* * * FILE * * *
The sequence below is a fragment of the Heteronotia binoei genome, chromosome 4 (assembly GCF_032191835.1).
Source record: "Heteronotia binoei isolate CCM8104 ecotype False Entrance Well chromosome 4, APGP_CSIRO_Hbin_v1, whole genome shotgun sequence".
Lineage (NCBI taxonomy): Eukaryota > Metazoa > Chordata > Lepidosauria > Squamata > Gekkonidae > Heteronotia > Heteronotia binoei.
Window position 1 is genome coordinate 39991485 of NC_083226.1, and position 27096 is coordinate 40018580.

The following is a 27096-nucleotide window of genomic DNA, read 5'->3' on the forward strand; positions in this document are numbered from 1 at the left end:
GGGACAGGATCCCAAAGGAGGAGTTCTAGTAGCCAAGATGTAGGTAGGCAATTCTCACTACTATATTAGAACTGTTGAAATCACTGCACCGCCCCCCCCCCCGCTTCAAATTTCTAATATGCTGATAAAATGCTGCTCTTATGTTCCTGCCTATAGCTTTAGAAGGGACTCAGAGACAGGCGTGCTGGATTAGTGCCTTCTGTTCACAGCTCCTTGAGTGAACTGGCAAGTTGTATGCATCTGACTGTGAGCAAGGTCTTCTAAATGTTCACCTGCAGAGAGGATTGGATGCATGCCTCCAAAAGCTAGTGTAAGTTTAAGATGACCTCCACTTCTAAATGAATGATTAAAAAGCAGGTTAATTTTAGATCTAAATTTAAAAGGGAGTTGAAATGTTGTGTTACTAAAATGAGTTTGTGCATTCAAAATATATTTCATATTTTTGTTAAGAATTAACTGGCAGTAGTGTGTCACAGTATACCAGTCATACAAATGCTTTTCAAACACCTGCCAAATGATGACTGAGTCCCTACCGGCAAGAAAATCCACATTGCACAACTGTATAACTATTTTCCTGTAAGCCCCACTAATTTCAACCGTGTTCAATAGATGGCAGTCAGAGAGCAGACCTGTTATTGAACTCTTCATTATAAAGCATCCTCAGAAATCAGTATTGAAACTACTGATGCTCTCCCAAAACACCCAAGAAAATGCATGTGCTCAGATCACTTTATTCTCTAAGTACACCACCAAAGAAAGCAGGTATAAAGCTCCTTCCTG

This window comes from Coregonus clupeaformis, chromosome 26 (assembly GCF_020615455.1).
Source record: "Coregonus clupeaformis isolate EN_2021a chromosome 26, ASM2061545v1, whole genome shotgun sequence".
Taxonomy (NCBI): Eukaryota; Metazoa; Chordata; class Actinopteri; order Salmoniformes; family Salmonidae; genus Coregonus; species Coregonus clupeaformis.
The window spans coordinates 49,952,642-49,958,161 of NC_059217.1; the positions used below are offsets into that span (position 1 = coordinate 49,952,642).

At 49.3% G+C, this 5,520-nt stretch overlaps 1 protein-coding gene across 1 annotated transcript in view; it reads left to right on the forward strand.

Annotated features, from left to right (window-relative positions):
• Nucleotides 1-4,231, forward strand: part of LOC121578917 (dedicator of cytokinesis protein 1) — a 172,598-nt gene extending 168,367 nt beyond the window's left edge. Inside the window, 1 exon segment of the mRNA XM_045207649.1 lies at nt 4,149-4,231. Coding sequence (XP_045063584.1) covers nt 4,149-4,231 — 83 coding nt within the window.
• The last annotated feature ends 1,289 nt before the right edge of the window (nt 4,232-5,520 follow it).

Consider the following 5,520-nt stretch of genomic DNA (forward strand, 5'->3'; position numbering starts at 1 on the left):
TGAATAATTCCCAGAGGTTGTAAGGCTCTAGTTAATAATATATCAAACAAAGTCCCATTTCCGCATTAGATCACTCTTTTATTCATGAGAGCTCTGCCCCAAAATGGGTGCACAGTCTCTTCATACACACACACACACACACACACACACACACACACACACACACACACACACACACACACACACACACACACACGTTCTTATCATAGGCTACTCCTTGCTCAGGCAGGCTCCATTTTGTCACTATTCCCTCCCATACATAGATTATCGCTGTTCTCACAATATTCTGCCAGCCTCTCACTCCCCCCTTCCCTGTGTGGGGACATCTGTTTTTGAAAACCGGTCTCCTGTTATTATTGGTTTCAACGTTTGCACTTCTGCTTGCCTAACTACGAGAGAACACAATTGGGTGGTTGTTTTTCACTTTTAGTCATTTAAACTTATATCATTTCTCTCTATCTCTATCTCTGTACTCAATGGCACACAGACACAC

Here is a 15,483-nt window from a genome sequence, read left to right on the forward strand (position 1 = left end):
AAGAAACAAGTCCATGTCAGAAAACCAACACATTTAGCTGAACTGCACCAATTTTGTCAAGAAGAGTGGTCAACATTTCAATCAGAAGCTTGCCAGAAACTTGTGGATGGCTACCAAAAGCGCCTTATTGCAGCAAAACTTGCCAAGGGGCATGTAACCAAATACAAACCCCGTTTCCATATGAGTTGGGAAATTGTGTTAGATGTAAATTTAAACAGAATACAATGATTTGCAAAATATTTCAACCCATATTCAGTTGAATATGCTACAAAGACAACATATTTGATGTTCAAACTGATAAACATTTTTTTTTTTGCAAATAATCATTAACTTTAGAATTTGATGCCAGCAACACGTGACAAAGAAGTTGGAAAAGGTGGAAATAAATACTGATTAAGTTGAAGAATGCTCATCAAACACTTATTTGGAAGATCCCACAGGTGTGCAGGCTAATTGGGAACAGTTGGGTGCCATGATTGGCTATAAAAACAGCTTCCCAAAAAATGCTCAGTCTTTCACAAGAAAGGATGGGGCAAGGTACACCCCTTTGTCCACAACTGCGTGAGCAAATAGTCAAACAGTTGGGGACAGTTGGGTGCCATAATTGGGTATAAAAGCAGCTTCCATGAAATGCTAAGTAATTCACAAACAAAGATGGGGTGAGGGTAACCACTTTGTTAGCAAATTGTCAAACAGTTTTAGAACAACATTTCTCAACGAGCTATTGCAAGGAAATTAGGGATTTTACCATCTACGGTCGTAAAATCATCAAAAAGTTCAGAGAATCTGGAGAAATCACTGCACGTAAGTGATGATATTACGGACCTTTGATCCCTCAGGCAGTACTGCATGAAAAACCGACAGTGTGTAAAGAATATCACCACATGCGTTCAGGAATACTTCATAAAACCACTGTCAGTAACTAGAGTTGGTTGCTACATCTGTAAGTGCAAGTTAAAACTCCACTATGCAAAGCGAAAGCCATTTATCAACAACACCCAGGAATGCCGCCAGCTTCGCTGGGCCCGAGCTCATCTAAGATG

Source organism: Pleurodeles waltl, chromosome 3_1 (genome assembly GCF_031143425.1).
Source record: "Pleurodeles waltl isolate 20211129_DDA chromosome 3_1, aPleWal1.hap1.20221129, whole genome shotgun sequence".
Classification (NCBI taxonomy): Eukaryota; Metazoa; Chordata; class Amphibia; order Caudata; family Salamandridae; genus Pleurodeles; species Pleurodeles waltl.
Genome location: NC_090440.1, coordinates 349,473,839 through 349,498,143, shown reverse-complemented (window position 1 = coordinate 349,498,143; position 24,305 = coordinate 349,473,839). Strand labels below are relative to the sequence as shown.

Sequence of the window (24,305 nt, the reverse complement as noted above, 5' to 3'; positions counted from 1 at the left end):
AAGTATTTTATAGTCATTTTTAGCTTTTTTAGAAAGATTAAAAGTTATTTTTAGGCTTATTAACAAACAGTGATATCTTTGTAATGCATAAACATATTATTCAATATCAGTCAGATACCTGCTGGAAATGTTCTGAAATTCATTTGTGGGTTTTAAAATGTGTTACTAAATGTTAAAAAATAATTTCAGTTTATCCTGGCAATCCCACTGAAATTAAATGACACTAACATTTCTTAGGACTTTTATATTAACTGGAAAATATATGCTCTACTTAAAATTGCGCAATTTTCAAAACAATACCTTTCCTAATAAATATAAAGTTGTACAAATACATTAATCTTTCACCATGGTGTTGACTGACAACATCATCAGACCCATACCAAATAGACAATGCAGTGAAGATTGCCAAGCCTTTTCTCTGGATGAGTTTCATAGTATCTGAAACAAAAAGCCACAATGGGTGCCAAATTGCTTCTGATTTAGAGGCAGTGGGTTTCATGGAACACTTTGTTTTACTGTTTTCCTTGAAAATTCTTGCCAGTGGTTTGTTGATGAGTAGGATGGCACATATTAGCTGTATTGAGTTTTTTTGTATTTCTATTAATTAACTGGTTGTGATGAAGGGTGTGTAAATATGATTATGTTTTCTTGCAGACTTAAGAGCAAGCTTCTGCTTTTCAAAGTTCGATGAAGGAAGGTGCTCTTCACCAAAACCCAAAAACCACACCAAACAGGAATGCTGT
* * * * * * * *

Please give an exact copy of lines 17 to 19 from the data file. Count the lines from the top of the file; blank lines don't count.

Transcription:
Here is a 15,483-nt window from a genome sequence, read left to right on the forward strand (position 1 = left end):
AAGAAACAAGTCCATGTCAGAAAACCAACACATTTAGCTGAACTGCACCAATTTTGTCAAGAAGAGTGGTCAACATTTCAATCAGAAGCTTGCCAGAAACTTGTGGATGGCTACCAAAAGCGCCTTATTGCAGCAAAACTTGCCAAGGGGCATGTAACCAAATACAAACCCCGTTTCCATATGAGTTGGGAAATTGTGTTAGATGTAAATTTAAACAGAATACAATGATTTGCAAAATATTTCAACCCATATTCAGTTGAATATGCTACAAAGACAACATATTTGATGTTCAAACTGATAAACATTTTTTTTTTTGCAAATAATCATTAACTTTAGAATTTGATGCCAGCAACACGTGACAAAGAAGTTGGAAAAGGTGGAAATAAATACTGATTAAGTTGAAGAATGCTCATCAAACACTTATTTGGAAGATCCCACAGGTGTGCAGGCTAATTGGGAACAGTTGGGTGCCATGATTGGCTATAAAAACAGCTTCCCAAAAAATGCTCAGTCTTTCACAAGAAAGGATGGGGCAAGGTACACCCCTTTGTCCACAACTGCGTGAGCAAATAGTCAAACAGTTGGGGACAGTTGGGTGCCATAATTGGGTATAAAAGCAGCTTCCATGAAATGCTAAGTAATTCACAAACAAAGATGGGGTGAGGGTAACCACTTTGTTAGCAAATTGTCAAACAGTTTTAGAACAACATTTCTCAACGAGCTATTGCAAGGAAATTAGGGATTTTACCATCTACGGTCGTAAAATCATCAAAAAGTTCAGAGAATCTGGAGAAATCACTGCACGTAAGTGATGATATTACGGACCTTTGATCCCTCAGGCAGTACTGCATGAAAAACCGACAGTGTGTAAAGAATATCACCACATGCGTTCAGGAATACTTCATAAAACCACTGTCAGTAACTAGAGTTGGTTGCTACATCTGTAAGTGCAAGTTAAAACTCCACTATGCAAAGCGAAAGCCATTTATCAACAACACCCAGGAATGCCGCCAGCTTCGCTGGGCCCGAGCTCATCTAAGATG

Source organism: Pleurodeles waltl, chromosome 3_1 (genome assembly GCF_031143425.1).